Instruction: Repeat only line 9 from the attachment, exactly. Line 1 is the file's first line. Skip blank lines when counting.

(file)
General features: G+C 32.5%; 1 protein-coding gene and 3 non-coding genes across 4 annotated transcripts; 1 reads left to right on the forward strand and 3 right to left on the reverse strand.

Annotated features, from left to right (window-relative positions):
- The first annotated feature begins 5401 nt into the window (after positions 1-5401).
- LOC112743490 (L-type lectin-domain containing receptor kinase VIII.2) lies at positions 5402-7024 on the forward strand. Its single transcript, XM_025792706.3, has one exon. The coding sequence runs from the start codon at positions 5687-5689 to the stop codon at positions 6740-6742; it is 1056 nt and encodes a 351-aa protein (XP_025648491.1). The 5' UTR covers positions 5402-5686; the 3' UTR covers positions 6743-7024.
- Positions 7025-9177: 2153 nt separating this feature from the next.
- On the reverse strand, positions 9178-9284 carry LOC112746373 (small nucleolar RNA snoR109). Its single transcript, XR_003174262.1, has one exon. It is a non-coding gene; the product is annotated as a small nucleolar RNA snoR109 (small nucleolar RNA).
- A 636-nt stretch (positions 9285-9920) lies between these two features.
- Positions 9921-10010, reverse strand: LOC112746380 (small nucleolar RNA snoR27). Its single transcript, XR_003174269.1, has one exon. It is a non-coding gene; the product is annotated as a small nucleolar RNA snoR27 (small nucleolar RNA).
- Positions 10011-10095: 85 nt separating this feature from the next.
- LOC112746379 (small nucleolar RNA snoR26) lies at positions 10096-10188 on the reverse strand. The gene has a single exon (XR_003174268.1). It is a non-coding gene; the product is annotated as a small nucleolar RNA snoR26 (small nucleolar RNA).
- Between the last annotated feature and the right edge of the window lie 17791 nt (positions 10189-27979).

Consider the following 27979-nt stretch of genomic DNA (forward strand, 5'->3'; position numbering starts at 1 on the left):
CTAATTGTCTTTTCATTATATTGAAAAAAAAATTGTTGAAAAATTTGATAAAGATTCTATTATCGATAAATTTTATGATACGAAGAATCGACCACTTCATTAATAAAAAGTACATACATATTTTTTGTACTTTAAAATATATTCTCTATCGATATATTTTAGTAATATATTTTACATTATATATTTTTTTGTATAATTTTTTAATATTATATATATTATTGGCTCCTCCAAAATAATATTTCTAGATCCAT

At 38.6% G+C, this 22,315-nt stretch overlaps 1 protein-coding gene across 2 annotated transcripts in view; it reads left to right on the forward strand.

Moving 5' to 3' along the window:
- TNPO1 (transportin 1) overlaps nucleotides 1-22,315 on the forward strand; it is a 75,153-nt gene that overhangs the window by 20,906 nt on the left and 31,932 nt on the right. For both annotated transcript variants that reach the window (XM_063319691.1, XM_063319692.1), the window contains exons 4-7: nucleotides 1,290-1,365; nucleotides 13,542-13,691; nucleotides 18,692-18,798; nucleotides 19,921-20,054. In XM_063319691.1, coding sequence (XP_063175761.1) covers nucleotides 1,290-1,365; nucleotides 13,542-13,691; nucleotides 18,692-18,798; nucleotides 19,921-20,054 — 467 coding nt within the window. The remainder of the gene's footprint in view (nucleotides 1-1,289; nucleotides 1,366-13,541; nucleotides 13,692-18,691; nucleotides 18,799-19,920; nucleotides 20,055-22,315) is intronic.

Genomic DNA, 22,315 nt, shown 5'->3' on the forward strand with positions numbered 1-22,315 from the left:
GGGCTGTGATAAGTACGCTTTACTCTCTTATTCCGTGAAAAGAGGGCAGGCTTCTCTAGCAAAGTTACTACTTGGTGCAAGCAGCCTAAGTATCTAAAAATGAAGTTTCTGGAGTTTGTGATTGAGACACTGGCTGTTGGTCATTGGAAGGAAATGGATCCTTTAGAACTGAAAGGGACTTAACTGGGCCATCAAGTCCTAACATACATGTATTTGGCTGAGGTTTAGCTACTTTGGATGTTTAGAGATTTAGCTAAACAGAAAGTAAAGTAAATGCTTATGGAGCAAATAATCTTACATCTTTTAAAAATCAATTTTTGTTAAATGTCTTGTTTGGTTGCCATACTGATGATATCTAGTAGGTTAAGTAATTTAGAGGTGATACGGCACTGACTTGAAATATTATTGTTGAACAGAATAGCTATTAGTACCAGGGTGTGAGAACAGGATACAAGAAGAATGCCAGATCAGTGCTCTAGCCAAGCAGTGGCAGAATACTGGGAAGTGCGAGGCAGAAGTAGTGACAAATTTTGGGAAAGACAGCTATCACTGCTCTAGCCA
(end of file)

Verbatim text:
- Positions 10011-10095: 85 nt separating this feature from the next.